Friday, July 29, 2016

Liam and Annie: Play Date



Annie Aavedal


Liam Love














Liam here:  Now that you've seen a few pictures from yesterday, I'll do some talking.  

My mom has already made me write a thank you note to Annie Aavedal and her parents, Bob and Linda for inviting me and my parents over for an afternoon "at-home with Annie" visit. 

I've never had to write anything before, so please give me some slack if I make any mistakes.  

I know you've heard about some of my mistakes before---like eating the couches and running down the road in front of cars and digging deep holes in our dog run, so I want to make a good impression this morning. 

Yesterday was my first formal visit with Annie.  I think she's a pretty cute Aussie.  

I met her in doggie obedience class when she was just getting over hiding under chairs, and I was still spending a lot of time under chairs myself. 

It was kinda hard to build a very good relationship with her while I was hiding, but Annie didn't mind.  She still hung out nearby, probably cuz she knew that my mom had treats in her pocket.  

Anyway, it's been a few months since we took that class together, and my shyness has pretty much gone away but not my nervousness while riding in a car. 

I panted a lot and drooled all over the back seat in the car on the way to Annie's, but once we pulled into her driveway, all my nerves went away.  

What a neat place it was with lots of room to run and lots of neat stuff to put my teeth around. 

Annie and I did get into one noisy squabble when she tried to take her bone back.  

Give a dog a bone, they say.  Well, it was there for the taking, and so while I was busy chewing on it in the yard, Annie came over and thought she needed it back.  So, I growled my scariest growl at her.  

My mom immediately barked at me, telling me that it was not nice for guest dogs to snarl at their hostess. 

"Drop it," she told me, and I did.  Soon, Annie's mom came and took the bone and hid it from both of us. 

We played all through our visit----with balls, with frisbees and with each other, racing from spot to spot, including all through the house.  

We got lots of treats too, and I liked that. 

One tiny yap-yap dog on the other side of the fence tried to tell me off, but I just barked really loud back at him.

Once again, though, I heard from my mom's voice from the house.  She told me to "be quiet."  So, I did.  

Annie's parents were pretty amazed at that.  My mom explained that a couple of squirts of water from a spray bottle in the face after telling me "be quiet" taught me right away, to just shut up.  So, I usually do. 

I heard Annie's mom and my mom talking about the possibility of our taking another class together in the fall---either agility or rally.  

I hope that happens cuz I like Annie and her parents, and I'm hoping we'll get to spend a lot of time together in the future just being friends.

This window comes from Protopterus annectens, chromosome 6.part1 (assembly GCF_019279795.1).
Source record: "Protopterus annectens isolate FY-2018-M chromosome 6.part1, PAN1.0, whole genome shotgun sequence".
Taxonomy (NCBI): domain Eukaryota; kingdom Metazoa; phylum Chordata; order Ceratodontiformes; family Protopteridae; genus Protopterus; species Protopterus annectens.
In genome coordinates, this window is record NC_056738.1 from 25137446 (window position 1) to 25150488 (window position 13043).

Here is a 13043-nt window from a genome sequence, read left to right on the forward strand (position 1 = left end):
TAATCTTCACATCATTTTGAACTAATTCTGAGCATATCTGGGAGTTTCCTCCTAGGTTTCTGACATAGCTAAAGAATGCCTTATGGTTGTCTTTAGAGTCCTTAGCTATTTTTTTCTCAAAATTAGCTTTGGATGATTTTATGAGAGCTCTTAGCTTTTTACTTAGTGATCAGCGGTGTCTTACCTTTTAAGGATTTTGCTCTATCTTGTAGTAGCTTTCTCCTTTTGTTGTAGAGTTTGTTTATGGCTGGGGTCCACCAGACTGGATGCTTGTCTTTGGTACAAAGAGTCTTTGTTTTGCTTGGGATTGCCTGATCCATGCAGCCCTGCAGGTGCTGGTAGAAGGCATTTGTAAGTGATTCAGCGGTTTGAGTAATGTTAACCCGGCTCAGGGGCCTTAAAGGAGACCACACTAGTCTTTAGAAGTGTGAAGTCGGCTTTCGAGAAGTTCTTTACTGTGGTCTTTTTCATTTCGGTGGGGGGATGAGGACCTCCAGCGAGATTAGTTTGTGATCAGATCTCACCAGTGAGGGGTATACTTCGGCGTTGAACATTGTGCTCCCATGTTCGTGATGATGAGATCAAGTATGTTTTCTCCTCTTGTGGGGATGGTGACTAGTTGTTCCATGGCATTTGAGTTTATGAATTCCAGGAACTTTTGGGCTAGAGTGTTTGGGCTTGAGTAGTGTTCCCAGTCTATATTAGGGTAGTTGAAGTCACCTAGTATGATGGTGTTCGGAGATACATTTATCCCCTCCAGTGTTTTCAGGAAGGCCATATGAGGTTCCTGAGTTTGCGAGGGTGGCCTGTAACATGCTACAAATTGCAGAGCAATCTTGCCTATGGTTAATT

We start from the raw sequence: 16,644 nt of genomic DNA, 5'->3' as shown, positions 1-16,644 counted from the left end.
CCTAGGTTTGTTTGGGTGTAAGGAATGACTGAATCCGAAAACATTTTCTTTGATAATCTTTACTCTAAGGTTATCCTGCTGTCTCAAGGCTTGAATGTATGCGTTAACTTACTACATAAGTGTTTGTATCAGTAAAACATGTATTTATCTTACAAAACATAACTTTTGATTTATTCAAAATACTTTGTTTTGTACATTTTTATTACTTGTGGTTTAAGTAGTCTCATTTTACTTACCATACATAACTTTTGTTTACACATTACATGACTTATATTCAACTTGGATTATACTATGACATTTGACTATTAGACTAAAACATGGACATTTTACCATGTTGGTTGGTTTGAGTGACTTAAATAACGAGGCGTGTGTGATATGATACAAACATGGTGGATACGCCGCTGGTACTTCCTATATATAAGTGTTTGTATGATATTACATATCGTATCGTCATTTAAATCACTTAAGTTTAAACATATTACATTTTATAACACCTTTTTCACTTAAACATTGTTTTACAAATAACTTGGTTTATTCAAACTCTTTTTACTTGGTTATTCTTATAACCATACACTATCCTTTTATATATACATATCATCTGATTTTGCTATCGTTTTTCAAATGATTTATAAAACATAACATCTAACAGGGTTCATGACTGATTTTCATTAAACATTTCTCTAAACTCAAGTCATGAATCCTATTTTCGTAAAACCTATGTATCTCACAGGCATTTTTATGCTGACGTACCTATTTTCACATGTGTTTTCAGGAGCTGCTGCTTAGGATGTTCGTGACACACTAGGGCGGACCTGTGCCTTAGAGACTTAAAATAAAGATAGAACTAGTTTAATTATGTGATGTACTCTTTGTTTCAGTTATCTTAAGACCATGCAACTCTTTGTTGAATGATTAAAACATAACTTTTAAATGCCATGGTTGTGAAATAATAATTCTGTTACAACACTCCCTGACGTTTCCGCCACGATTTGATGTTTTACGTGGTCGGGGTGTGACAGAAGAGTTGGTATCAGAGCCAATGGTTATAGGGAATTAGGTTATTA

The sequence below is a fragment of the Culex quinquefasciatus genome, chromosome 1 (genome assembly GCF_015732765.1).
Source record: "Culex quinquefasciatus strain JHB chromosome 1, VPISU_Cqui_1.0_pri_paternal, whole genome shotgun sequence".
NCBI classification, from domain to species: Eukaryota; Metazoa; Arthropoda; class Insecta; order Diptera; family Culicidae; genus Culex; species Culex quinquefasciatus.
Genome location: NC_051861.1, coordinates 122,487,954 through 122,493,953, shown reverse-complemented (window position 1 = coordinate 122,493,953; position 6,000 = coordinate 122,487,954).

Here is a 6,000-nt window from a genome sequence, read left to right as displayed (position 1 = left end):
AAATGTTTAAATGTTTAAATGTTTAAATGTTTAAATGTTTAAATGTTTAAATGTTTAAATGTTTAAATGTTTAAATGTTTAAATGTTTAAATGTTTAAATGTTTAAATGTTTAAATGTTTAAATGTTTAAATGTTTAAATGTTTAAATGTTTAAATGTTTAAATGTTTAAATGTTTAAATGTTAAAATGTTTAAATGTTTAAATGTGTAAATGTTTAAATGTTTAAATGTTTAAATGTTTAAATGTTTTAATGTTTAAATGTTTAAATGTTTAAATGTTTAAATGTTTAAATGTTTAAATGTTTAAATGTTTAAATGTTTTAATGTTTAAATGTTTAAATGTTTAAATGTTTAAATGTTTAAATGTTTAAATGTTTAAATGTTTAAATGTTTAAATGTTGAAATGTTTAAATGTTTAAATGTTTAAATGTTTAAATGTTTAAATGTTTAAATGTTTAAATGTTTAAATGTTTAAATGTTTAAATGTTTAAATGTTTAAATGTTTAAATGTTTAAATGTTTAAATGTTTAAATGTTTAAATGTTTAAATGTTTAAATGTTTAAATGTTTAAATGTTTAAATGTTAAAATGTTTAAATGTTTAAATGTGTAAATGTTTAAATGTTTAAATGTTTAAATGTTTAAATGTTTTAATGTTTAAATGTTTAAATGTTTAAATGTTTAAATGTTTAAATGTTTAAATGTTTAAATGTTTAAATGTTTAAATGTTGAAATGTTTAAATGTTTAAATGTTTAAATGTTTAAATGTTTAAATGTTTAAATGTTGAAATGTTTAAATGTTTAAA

That will be cool. 

I guess that's all I've got to say about my visit with Annie yesterday, except that I thought it turned out to be the perfect "dog day afternoon." 

Now that I've done my assignment, I hope my mom gives me one of those special treats Linda baked and sent home with me.  They are delicious. 

Mom said when I finish this post to say, "Happy Friday."  

So, "Happy Friday" from your Border Collie Nation friend, Liam. 









Thursday, July 28, 2016

Horse Fun at Wyman Wildlife Preserve





 I saw a history note from 1966 in today's Daily Bee, announcing the fifth annual Lake Pend Oreille Trail Ride.  The Hawkins family who date back more than 100 years here in the area came up with the idea.

At the time, they owned the Litehouse.  They knew how to cook and they loved horses, so the concept involved riding the ridges above Lake Pend Oreille and indulging in some wonderful gourmet menus. 


I'm sure some recipes still used in what's now known as the nation's leading refrigerated salad dressing, et. al. had a spot on the menu. 


For several years, the annual promotion letters would come in the mail, telling of the beauty to be seen and the delectable dishes to be enjoyed. 


By the time any of our family participated in the ride, the weekend trail ride population had grown to more than 200. 


My mother was the first to give it a try aboard her big beautiful mare Cricket.  I'm open to correction if I'm wrong, but I do believe that her riding partner that year was our neighbor Peggy Watts Shadel, who also accompanied me the year I rode my Arabian mare named Tiny. 


The year I went on the popular ride, things didn't work out so well for the Litehouse folks and their planning. 


I don't know that details, but I do know that after a long day of riding some narrow rocky trails, through cross country, open grassy areas (where hiding behind a tree from 200 other riders when nature called was not an option)  and up and down some steep hills, 250 hungry wranglers did their best to think positive when told that dinner at the Moose Lake camping site would be late.